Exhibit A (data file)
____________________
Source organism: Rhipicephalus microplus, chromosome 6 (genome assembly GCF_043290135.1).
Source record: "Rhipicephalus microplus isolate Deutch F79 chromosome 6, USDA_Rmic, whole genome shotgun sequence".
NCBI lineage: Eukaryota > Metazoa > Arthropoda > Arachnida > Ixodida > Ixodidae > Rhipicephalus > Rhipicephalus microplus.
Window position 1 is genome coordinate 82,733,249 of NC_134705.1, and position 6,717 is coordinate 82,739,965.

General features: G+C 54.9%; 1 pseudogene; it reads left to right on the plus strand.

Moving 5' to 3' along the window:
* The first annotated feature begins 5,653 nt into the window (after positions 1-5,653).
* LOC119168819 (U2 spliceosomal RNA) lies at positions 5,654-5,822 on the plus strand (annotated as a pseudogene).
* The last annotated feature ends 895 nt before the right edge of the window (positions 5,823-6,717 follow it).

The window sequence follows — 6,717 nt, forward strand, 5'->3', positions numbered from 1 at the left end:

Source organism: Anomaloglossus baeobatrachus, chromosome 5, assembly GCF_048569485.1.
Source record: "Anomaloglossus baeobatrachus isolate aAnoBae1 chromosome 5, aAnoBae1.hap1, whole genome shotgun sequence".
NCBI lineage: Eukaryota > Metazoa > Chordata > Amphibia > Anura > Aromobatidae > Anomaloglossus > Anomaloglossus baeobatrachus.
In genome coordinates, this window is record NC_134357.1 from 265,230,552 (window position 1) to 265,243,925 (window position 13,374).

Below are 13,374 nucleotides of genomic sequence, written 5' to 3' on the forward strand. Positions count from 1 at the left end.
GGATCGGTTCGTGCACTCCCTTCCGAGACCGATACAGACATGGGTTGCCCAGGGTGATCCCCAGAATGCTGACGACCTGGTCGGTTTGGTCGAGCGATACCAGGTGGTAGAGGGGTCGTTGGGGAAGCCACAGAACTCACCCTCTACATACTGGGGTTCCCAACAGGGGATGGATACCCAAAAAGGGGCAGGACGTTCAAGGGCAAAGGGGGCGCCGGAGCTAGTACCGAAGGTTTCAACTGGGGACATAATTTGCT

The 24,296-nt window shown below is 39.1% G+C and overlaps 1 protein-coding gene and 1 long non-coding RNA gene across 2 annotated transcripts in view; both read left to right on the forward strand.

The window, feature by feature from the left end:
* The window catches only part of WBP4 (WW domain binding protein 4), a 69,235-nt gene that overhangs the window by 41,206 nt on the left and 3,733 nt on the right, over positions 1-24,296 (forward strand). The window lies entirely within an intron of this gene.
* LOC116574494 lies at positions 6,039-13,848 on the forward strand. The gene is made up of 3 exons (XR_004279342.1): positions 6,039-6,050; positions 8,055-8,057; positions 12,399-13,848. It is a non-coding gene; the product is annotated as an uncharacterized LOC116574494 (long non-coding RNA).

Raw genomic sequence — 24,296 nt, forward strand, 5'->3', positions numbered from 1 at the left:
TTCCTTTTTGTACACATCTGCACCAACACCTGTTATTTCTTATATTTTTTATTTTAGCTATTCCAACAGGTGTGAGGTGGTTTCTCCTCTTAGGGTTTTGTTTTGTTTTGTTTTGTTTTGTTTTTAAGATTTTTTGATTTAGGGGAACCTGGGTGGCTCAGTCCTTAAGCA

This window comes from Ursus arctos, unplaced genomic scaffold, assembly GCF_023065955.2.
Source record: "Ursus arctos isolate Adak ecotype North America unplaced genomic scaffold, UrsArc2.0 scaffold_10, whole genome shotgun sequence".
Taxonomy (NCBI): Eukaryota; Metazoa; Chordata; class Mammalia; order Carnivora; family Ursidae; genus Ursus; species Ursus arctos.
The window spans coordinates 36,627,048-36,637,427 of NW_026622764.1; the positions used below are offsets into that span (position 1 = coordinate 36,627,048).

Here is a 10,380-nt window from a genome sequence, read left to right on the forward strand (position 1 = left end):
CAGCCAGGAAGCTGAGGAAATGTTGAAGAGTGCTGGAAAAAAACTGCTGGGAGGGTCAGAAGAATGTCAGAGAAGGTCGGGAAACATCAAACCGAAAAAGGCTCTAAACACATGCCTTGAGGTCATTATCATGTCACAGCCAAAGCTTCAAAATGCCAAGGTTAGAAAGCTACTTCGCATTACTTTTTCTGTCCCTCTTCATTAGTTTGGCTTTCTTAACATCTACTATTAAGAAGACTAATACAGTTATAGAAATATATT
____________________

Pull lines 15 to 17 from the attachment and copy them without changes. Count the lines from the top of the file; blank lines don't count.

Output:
Below are 13,374 nucleotides of genomic sequence, written 5' to 3' on the forward strand. Positions count from 1 at the left end.
GGATCGGTTCGTGCACTCCCTTCCGAGACCGATACAGACATGGGTTGCCCAGGGTGATCCCCAGAATGCTGACGACCTGGTCGGTTTGGTCGAGCGATACCAGGTGGTAGAGGGGTCGTTGGGGAAGCCACAGAACTCACCCTCTACATACTGGGGTTCCCAACAGGGGATGGATACCCAAAAAGGGGCAGGACGTTCAAGGGCAAAGGGGGCGCCGGAGCTAGTACCGAAGGTTTCAACTGGGGACATAATTTGCT

The 24,296-nt window shown below is 39.1% G+C and overlaps 1 protein-coding gene and 1 long non-coding RNA gene across 2 annotated transcripts in view; both read left to right on the forward strand.